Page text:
All of this, if, when, whatabouttery – is conjecture. As I’ve said previously, if I knew what was going to happen, I would be a rich man. We need to reach the tipping point before any of this happens, and for Italy this has been in the surprisingly low region of 9,172 cases with 463 deaths . Italian critical care resources have 7,550 beds which works out at 12.5 beds per 100,000 population. In the UK, we run at 6.6 beds per 100,000. Germany has managed to keep things under control so far, with 29.2 beds per 100,000 . The reason for the emerging care crisis in Italy is unclear, it could be that they have block reserved beds in other regions for their local populace, it could be the age demographics or it may be down to the strain of COVID-19 present there. Going by the Ebola outbreak, specific hospitals were designated as “Specialised” treatment centers here in the UK, as they are familiar with highly infectious disease protocols. This designation may change, but like the Italians, we may find ourselves in a triage position quicker than we might otherwise wish. Portugal though, will inevitably be in a very difficult place, with 2.6 beds per 100,000 population, it has a little more than one third of UK critical care capacity, and less than 10% of what Germany has available. What is becoming clear, is that when that tipping point is eventually reached, the descent into chaos is rapid and without warning. Like all complex systems, when disaster strikes, the results and the outcome is frequently not what we expect due to the ever capricious black swan. It is becoming clearer by the day though, COVID-19 is not just any old illness. Unless there has been a complete global coup d’état of all social and mainstream media, the news coming out of Italy, closest to us when it comes to population demographics, even with strong quarantine measures and twice the ICU beds, is not optimistic. Anyone who suggests otherwise doesn’t understand exponential growth and the “J” curve. We are currently only at the bottom. Unless the UK government makes some very tough choices very soon, between the economy, the welfare of its citizens and the reality of this outbreak, we are facing a grave situation needlessly. Some think it is already too late, and my friend made a very valid point. I have been arguing the issues with the supply chain are going to be the initial “Tells”, the canary in coalmine, so to speak. He made a much more salient point. What happens when one of the checkout operators in a major supermarket chain is found to have the bug? How long does it take to close, disinfect and reopen a superstore? What, realistically, are the chances of tracing contacts? More worryingly, what will a mass of scared people do in response? Will there actually be a co-ordinated, rational, government reaction or just the inevitable panic followed by the finger pointing, knee jerking and blame game? Now that COVID-19 has been nicknamed “The gammon flu”, I don’t think a certain proportion of the populace has an abundance of love, generosity and empathy towards a certain, more vulnerable segment of society. On that bittersweet note, I’ll finish with the one piece of good news. Jon Snow is out of self isolation. Despite his left-wing credentials, I am genuinely pleased and wish him well. The fewer that succumb to this wretched virus, the better, regardless of political stripe.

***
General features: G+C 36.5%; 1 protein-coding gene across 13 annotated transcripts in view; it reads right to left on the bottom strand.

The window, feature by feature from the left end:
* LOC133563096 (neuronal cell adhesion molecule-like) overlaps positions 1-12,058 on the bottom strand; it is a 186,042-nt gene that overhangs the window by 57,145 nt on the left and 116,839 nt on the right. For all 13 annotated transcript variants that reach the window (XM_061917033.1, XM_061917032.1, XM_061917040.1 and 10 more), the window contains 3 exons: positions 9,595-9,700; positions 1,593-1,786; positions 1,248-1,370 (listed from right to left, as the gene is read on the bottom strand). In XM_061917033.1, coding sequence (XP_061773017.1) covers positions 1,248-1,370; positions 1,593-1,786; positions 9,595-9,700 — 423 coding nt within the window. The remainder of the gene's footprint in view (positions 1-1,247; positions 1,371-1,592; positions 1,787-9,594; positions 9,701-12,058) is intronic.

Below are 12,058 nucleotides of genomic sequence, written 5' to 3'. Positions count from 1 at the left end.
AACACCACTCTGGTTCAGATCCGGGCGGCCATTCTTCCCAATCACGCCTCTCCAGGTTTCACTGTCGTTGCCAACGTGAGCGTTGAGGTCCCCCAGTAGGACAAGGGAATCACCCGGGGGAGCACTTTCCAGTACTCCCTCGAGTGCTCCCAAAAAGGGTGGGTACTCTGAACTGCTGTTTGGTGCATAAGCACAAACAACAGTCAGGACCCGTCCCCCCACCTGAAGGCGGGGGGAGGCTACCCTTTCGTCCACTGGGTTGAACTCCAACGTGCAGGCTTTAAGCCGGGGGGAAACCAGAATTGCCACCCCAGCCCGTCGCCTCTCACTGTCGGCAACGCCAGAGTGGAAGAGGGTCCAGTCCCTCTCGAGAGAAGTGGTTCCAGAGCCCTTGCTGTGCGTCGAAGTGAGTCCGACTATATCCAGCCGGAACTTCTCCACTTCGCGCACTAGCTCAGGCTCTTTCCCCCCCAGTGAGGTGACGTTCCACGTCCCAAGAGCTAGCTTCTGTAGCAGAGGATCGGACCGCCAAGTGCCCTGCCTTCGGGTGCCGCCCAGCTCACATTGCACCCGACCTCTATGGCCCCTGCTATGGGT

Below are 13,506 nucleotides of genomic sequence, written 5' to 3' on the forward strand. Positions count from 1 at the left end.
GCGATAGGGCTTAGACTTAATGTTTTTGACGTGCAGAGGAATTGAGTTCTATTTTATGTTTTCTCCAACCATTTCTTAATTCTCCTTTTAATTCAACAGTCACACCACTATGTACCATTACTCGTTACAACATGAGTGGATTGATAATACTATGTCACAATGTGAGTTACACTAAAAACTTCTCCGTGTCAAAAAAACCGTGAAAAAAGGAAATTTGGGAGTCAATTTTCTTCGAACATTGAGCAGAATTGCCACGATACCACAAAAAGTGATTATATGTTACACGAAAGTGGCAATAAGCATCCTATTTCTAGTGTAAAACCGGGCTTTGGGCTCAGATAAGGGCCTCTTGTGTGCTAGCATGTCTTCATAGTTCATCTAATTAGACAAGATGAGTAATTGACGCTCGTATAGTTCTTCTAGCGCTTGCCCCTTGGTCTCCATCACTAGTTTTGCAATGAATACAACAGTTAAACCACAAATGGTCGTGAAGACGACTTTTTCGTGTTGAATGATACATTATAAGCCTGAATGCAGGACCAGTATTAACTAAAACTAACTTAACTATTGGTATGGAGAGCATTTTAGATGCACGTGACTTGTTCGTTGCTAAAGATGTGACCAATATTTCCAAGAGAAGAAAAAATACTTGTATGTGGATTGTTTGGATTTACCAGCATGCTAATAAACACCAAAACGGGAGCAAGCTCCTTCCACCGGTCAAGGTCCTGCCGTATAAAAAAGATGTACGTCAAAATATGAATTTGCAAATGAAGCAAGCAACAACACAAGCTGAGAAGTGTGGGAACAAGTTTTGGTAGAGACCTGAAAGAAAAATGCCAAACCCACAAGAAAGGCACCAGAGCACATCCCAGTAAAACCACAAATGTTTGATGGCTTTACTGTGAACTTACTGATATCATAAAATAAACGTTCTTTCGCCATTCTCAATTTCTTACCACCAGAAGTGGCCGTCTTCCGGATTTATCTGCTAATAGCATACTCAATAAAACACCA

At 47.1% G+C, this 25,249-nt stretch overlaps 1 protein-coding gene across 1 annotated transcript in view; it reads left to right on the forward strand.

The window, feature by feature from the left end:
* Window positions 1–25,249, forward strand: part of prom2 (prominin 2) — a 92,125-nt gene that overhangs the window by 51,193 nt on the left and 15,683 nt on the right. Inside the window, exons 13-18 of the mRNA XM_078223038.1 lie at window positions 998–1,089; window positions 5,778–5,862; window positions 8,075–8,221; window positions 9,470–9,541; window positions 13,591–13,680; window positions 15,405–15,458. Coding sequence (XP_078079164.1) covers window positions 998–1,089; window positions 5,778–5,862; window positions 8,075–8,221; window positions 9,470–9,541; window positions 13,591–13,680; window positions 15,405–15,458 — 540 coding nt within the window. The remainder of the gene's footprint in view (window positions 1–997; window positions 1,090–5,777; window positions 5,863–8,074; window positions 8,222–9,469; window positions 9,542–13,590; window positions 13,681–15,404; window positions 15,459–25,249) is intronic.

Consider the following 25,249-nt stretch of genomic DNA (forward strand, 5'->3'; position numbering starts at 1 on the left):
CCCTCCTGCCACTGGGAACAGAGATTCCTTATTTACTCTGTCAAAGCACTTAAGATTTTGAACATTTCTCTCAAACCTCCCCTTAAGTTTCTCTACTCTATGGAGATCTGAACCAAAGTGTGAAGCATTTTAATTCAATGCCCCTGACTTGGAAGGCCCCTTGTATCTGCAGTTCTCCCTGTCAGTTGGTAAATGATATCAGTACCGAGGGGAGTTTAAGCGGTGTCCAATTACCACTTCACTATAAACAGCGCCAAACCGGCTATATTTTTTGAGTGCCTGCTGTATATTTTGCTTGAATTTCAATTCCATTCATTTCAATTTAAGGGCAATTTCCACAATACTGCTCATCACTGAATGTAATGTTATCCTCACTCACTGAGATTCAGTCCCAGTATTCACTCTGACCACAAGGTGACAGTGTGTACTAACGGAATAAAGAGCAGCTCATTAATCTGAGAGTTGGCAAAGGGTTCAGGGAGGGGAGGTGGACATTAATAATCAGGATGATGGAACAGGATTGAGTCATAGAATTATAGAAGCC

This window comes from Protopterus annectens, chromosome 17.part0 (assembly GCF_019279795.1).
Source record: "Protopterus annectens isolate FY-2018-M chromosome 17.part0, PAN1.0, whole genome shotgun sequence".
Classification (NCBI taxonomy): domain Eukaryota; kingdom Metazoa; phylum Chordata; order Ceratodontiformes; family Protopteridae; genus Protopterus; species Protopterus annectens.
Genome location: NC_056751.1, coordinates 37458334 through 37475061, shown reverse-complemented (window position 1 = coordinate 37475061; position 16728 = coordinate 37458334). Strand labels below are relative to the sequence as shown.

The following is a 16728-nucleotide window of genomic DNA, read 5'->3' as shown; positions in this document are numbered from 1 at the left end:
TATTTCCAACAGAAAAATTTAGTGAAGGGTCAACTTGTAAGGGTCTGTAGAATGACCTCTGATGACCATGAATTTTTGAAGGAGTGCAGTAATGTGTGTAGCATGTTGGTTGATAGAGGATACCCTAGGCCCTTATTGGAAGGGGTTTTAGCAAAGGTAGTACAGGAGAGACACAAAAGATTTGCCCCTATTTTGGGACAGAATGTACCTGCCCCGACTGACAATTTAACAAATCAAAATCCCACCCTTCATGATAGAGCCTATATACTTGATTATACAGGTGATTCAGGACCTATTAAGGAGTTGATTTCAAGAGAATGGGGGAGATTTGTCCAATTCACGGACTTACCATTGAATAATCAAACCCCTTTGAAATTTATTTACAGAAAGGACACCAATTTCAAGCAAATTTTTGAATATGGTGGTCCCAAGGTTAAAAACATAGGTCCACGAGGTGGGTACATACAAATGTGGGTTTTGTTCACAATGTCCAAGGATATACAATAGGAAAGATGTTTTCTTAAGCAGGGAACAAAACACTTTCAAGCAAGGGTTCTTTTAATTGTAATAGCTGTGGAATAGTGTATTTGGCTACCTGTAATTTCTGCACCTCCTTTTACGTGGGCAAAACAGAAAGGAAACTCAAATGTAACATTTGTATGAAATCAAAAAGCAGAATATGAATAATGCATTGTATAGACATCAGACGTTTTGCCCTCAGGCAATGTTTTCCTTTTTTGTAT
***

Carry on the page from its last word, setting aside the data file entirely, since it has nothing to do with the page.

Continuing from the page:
(Apologies again for disjointed sections, I am updating ”On the hoof” as more news comes in and the situation changes).
 Channel 4 news, Thursday 12th March 2020
 Podcast and transcript from Italian medics
 JHU coronavirus map
 EU availability of critical care beds
 Accurate breakdown of COVID-19 casualties by age, gender etc.
© Rookwood 2020
The Goodnight Vienna Audio file